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Formed in 2011 by vocalist and songwriter Tom Beer and guitarist Dan Lucas, Bull’s mission is simply to make the music they wanted to listen to, inspired by their 90’s heroes such Pavement, Yo La Tengo and the Pixies. The rest of the band came together through a mix of friendships and happenstance. Drummer Tom Gabbatiss joined after he and Tom jammed together in bars while they were back-packing round Thailand, and Kai West had previously used to jump up on stage with the band and “Bez” (verb meaning to dance badly while intoxicated) before they eventually let him play bass. A unique group within the city’s already eclectic scene, the band’s sound mixes together their alt-rock influences along with Tom’s down-to-earth song writing and a particularly wry sense of humour that comes naturally to the four Yorkshiremen.

The Yorkshire four-piece deliver up this alt-rockin’ set, fully primed to send you into the weekend on a high note.

Our album ‘Discover Effortless Living’ is out on the 26th March on EMI Records.

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“Sheer Heart Attack” is the third studio album by the rock band Queen, released in November 1974 by EMI Records in the United Kingdom and by Elektra Records in the United States. Digressing from the prog rock themes featured on their first two albums, the album featured more pop-centric and conventional rock tracks and marked a step towards the “classic” Queen sound. It was produced by the band and Roy Thomas Baker and launched Queen to mainstream popularity in the UK and throughout the world. In the May of 1974, having completed their third concert at the Uris Theatre in New York City as support band for Mott the Hoople, Queen should have been moving on to the next of 20 additional dates booked on their first tour of the United States. But their guitarist Brian May had been diagnosed with hepatitis two weeks earlier, and his health was failing. (He  possibly contracted the disease from a contaminated needle when he received mandatory vaccinations before traveling for Queen’s one-off Australian festival date in January.) The American tour in support of their “Queen II” LP had been a rousing success, but all momentum had now ground to a halt.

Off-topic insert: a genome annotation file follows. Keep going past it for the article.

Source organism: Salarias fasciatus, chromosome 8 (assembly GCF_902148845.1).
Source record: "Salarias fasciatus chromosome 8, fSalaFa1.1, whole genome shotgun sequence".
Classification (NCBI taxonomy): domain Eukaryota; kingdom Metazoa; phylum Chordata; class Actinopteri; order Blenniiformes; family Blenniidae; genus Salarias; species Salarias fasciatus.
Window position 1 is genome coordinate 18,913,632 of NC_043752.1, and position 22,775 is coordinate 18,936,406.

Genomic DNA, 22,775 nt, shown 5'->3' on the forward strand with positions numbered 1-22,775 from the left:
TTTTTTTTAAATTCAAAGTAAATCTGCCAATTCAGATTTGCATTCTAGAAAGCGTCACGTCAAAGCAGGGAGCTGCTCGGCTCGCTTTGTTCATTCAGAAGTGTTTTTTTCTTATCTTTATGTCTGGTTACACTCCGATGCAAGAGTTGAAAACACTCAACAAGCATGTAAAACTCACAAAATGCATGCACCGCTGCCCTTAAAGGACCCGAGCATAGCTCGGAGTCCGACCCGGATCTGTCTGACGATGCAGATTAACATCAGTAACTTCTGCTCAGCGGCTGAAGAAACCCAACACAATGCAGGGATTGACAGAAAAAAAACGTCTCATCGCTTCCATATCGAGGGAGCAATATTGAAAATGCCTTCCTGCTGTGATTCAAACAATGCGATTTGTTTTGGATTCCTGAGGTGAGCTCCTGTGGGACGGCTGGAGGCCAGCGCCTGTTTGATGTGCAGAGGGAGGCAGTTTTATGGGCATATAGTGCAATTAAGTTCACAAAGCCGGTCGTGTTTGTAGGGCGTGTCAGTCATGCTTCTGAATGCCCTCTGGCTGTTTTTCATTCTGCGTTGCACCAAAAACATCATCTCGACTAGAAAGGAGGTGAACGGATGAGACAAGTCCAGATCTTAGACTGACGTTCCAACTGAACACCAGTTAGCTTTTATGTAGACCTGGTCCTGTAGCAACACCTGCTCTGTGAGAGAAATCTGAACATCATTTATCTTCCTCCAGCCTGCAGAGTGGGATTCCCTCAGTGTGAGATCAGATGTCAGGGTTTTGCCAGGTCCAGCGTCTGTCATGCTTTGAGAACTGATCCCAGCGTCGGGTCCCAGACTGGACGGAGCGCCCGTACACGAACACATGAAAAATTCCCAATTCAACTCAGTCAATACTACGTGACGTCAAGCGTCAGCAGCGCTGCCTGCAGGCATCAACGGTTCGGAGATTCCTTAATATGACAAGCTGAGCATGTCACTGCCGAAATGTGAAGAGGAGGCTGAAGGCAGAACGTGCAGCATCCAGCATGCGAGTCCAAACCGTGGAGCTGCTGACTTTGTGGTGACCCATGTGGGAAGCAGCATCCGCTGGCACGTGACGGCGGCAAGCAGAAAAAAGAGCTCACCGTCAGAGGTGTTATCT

Brian May say’s: “When I was in the hospital, I found plenty of time to read the press cuttings that some of friends of mine had been keeping for me, and that really depressed me,” he later told journalist Rosemary Horide. “It was about that time I began wondering whether it was worth going on with music and the group. The thing about hepatitis is that it takes away all your drive and I was left feeling as if I didn’t have anything to contribute, as if it just wasn’t worth it.”